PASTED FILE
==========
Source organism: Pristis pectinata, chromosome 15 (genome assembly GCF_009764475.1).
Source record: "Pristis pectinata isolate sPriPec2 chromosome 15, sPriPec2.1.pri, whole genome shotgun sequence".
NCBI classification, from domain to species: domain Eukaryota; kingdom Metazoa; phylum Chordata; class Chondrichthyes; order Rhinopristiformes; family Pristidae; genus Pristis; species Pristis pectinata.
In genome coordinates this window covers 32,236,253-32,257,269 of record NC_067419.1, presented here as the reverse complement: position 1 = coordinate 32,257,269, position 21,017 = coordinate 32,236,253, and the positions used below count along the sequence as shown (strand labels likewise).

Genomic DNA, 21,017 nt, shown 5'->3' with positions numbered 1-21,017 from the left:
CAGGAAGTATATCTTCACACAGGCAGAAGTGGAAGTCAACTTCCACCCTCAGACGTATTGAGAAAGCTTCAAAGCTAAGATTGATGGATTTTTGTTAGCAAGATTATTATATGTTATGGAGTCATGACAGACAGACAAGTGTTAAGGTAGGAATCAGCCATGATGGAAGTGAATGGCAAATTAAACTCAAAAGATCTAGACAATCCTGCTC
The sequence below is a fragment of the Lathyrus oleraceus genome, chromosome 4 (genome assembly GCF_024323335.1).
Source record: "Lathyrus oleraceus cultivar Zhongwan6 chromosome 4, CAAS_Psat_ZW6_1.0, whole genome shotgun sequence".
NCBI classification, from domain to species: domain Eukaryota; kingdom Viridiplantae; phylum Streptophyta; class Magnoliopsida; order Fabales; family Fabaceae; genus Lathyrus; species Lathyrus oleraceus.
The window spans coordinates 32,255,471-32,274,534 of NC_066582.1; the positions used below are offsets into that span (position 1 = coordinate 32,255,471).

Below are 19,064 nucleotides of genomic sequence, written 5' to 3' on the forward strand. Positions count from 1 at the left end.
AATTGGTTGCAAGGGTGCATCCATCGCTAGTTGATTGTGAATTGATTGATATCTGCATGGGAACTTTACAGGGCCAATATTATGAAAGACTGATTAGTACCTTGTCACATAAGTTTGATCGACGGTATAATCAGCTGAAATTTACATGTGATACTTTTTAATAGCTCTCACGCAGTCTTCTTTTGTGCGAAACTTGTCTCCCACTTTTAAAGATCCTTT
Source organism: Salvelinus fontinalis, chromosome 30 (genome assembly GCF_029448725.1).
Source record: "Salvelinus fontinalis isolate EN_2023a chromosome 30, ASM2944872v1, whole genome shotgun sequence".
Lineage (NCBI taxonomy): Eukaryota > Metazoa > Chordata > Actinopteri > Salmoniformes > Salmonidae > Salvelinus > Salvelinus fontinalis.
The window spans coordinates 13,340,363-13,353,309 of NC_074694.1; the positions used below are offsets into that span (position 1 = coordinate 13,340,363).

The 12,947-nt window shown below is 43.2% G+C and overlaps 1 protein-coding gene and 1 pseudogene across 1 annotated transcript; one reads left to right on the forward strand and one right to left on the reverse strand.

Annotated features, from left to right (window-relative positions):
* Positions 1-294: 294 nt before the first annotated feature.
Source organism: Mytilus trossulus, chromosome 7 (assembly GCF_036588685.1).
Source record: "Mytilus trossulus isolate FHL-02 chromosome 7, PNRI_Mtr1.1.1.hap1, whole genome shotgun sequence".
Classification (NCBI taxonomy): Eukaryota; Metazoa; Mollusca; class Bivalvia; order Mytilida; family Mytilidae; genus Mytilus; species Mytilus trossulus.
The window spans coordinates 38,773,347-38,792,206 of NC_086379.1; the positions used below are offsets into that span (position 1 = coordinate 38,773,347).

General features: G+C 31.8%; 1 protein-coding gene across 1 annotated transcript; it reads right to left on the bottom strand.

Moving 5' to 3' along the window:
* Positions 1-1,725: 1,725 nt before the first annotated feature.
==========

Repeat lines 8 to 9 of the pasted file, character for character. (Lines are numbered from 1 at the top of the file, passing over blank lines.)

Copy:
Source record: "Lathyrus oleraceus cultivar Zhongwan6 chromosome 4, CAAS_Psat_ZW6_1.0, whole genome shotgun sequence".
NCBI classification, from domain to species: domain Eukaryota; kingdom Viridiplantae; phylum Streptophyta; class Magnoliopsida; order Fabales; family Fabaceae; genus Lathyrus; species Lathyrus oleraceus.